Recent phenomic and transcriptomic analyses during the desiccation of a laboratory strain have indicated that this process represents a complex stress involving changes in about 12% of the yeast genome (Ratnakumar et al., 2011). Under these conditions, the induction of 71 genes grouped into the “environmental stress response” category was observed, suggesting a role of the general stress transcription factors Msn2p and Msn4p in the desiccation stress response. Furthermore, the phenomic screen looking for genes that are beneficial to desiccation tolerance has identified several of the transcriptional regulators or protein kinases involved in oxidative (ATF1, SKN7) and osmotic (HAL9, MSN1, MSN2, MSN4, HOG1, PBS2, SSK2) stress responses. Although studies with lab strains generate interesting information about the desiccation process, an analysis of stress marker genes during dehydration in ADY production has revealed that inductions of gene expressions in wine yeast T73 are generally moderate, although statistically significant, in some steps, such as hot air drying and final product (Garret et al., 2010). One such example is the induction of osmotic stress marker GPD1 due to water loss. However, despite the yeast biomass losing approximately 95% of water content during this dehydration process, GPD1 induction is not as important as previously observed in lab yeast strains under osmotic stress (Pérez-Torrado et al., 2002). These data are in agreement with the robustness of industrial yeasts strains compared to laboratory strains (Querol et al, 2003), and also with the well-known relevance of biomass propagation conditions to confer resistance to subsequent suboptimal conditions (Bisson et al., 2007). One interesting aspect in the same study carried out by Garre and coworkers (2010) is that the highest induction is displayed by oxidative stress marker GSH1 that codes for -glutamilcysteine synthetase activity. This observation is supported by: i) significant inductions of the other genes involved in oxidative stress response, such as TRR1 and GRX5, ii) rise in the cellular lipid peroxidation level, iii) increased intracellular glutathione accumulation, and iv) a peak of its oxidized form GSSG during the first minutes of drying. In addition, a genomic analysis of an oenological-dried yeast strain has shown a strong induction of the other genes related with oxidative stress response, such as CTT1, SOD1, SOD2, GTT1 and GTT2 (Rossignol et al., 2006). Currently, free radical damage is emerging as one of the most important injuries during dehydration. Several studies with laboratory yeast strains have shown considerable ROS accumulation during dehydration that results in protein denaturation, nucleic acid damage and lipid peroxidation (Espindola et al., 2003; Pereira et al., 2003; França et al., 2005, 2007). Antioxidant systems appear to be interesting targets affecting yeast’s desiccation tolerance. Several examples using lab strains have been shown. Overexpression of antioxidant enzymes genes, such as SOD1 and SOD2, increases yeast survival after dehydration (Pereira et al., 2003), whereas a mutant without cytosolic catalase activity is more sensitive to water loss (França et al., 2005). Glutathione seems to play a significant role in the maintenance of intracellular redox balance because glutathione-deficient mutant strains are much more oxidised after dehydration than the wild-type strain, and they show high viability loss (Espindola et al., 2003). Furthermore, addition of glutathione to gsh1 cells restores survival rates to control strain levels. Remarkably, the overexpression of the TRX2 gene in wine yeast has proved a successful strategy to improve fermentative capacity and to produce lower levels of oxidative cellular damage after dry biomass production than its parental strain (Pérez-Torrado et al., 2009; Gómez-Pastor et al., 2010a).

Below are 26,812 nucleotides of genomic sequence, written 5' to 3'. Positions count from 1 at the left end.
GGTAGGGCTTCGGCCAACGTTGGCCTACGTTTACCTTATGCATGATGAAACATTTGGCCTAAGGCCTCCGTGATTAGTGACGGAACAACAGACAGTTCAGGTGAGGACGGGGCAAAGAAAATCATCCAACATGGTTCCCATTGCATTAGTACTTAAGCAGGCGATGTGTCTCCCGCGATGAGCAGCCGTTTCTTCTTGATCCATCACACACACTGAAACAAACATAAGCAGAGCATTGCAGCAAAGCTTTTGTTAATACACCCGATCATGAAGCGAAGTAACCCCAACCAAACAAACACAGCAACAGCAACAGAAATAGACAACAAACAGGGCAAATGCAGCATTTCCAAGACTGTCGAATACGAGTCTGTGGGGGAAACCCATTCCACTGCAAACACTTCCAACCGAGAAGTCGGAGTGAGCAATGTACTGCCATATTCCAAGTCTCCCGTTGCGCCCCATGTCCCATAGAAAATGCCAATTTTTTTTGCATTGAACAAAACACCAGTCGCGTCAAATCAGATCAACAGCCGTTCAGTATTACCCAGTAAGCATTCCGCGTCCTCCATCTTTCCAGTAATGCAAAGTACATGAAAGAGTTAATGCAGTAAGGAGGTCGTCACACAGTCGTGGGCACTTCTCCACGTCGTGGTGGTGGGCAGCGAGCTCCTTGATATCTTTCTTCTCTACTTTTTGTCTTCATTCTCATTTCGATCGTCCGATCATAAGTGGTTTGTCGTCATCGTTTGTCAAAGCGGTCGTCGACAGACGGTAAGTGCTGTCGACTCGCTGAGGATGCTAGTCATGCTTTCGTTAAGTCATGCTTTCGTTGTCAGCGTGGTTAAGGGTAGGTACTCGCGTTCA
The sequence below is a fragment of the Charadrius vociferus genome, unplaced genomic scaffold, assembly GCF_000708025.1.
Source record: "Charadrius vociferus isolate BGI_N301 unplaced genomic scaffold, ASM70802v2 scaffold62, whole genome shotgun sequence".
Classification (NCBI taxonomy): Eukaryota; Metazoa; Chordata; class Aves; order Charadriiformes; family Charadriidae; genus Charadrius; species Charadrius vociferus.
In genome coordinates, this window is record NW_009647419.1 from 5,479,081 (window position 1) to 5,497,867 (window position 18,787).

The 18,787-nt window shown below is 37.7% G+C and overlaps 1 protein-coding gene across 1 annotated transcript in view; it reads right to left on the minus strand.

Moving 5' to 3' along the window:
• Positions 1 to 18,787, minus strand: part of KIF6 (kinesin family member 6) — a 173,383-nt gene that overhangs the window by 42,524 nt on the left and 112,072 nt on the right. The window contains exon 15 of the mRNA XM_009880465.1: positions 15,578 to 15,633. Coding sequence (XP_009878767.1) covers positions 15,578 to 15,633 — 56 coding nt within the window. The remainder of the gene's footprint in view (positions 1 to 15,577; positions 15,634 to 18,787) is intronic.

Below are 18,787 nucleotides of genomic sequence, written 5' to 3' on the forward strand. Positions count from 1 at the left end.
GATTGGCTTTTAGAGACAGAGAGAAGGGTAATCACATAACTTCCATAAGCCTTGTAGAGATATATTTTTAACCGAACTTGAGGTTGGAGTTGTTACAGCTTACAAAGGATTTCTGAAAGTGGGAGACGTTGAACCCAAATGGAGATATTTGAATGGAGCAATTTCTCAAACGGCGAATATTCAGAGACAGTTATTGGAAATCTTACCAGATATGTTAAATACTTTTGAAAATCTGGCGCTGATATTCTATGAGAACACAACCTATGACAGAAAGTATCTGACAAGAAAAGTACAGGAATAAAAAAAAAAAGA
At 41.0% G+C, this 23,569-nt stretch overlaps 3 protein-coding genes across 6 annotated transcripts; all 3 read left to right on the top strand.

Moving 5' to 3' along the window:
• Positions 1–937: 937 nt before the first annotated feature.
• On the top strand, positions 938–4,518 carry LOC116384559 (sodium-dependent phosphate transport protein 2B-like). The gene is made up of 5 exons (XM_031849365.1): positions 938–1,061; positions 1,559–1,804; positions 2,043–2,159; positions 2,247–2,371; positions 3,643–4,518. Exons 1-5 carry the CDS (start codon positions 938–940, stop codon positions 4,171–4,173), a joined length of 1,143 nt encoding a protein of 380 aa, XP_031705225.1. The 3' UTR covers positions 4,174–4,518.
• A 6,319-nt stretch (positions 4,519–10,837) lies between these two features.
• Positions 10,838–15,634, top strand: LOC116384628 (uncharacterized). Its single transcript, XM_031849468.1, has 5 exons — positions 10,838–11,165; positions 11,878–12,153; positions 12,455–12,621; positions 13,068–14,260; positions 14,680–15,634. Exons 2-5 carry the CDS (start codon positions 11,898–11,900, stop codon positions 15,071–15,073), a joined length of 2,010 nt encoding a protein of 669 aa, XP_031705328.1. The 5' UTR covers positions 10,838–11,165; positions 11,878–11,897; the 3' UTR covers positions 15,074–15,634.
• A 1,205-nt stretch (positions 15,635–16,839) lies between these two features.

The accumulation of some metabolites has been related to yeasts’ resistance to drying and subsequent rehydration. One of them is the amino acid proline. This amino acid exhibits multiple functions in vitro: it enhances the stability of proteins, DNA and membranes, inhibits protein aggregation, and acts as a ROS scavenger; but its functions in vivo, particularly as a stress protectant, are poorly understood. Although S. cerevisiae cells do not accumulate this amino acid in response to stresses, it has been recently shown with laboratory strains that proline-accumulating mutants are more tolerant than wild-type cells to freezing, desiccation, oxidative, or ethanol stress (reviewed in Takagi, 2008; Kaino and Takagi, 2009). Self-cloning has been used to construct the baker’s yeasts that accumulate proline by carrying the disruption of the PUT1 gene involved in the degradation pathway, and expressing a mutant PRO1 gene that encodes a less sensitive -glutamate kinase to feedback inhibition in order to enhance biosynthetic activity. The engineered yeast strain shows enhanced freeze tolerance in doughs (Kaino et al., 2008). A recent transcriptomic analysis of air-dried cells has suggested activated transport and metabolic processes to increase the intracellular concentration of proline during yeast desiccation (Ratnakumar et al., 2011).